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"How can you tell when a steak is done?"

"I recently started working in kitchens.  I can cook chicken but steaks seem to give me trouble. I can't tell/don't know when a steak is done enough to be rare, or medium rare, and so on. I was wondering how to tell by touch, what does each stage of doneness feel like? Also, if you take a peek at the middle, what would rare, medium rare, etc., look like?"

 

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There are at least three good ways to tell what stage of doneness a steak has reached.  The easiest is temperature—a small digital thermometer with a slender probe will give you an instant reading. Generally, a rare steak is considered to be 140°F (60°C), medium-rare is 150°F (65°C),  medium is 160°F (70°C) and well-done is 170°F (75°C).

You're quite right that color is also a good indicator of doneness, as myoglobin, which gives meat its color, changes from red, to pink, to brown as meat cooks (See also: The Molecular Art of Grilling). A tiny cut into the center of a steak will give you a good idea of how the cooking is progressing (though a steak with a cut in the top will likely be unacceptable in a good restaurant, so try this at home).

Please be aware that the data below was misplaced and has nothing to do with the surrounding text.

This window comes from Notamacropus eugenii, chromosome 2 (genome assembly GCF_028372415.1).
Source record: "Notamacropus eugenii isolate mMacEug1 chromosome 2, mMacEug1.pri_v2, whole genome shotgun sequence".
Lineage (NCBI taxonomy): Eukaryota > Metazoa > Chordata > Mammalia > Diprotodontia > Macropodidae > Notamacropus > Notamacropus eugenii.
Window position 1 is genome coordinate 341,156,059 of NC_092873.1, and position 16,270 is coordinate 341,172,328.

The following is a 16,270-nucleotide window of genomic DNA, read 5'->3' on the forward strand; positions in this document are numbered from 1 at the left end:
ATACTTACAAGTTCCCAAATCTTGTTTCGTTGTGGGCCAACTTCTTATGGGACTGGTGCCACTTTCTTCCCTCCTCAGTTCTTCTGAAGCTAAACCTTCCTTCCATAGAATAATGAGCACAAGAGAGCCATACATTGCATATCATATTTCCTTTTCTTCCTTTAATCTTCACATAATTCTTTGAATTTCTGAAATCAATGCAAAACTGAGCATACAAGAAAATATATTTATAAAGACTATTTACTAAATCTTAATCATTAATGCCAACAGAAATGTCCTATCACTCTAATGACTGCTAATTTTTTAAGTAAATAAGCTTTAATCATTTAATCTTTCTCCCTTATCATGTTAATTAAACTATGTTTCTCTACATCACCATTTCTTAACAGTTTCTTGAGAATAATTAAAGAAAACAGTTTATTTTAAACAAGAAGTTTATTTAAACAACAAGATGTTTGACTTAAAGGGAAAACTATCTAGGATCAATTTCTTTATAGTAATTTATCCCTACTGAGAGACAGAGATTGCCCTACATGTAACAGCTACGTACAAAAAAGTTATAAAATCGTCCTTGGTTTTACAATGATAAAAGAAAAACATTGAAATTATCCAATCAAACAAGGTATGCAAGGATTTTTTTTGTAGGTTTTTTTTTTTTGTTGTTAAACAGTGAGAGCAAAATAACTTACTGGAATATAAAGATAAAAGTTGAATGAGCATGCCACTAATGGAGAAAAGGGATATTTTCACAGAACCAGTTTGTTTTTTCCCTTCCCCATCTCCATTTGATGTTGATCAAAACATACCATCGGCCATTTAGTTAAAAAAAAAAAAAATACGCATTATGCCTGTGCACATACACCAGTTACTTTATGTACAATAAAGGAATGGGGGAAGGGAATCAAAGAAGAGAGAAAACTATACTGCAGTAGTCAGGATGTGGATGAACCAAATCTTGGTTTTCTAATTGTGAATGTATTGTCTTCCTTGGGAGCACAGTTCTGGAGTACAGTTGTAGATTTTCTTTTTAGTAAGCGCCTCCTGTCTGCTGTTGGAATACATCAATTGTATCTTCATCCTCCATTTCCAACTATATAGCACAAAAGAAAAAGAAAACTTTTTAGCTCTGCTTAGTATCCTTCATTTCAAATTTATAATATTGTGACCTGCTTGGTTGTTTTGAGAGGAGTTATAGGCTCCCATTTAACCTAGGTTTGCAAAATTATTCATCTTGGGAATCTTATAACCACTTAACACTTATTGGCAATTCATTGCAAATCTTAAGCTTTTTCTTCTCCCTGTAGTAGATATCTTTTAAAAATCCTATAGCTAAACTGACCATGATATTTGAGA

A rare steak is bright red. A medium-rare steak is dark pink, with some red striations still present; a medium steak is very light pink in color; and of course, well-done is brown. Most chefs cringe at cooking a steak to the well-done stage. The longer a tender steak cooks, the tougher and drier the meat becomes, as muscle fibers shrink and juices are lost.

If you cook a lot of steaks, you have the advantage of getting to know the "feel" of steaks at various stages of doneness. Though the differences are subtle, they become recognizable by probing the meat with your fingertip (See also: the Finger Test for Doneness).  Try this, along with the temperature probe, until you are familiar with how each stage feels. Hope you will soon be cooking those steaks to perfection!

 
 

 

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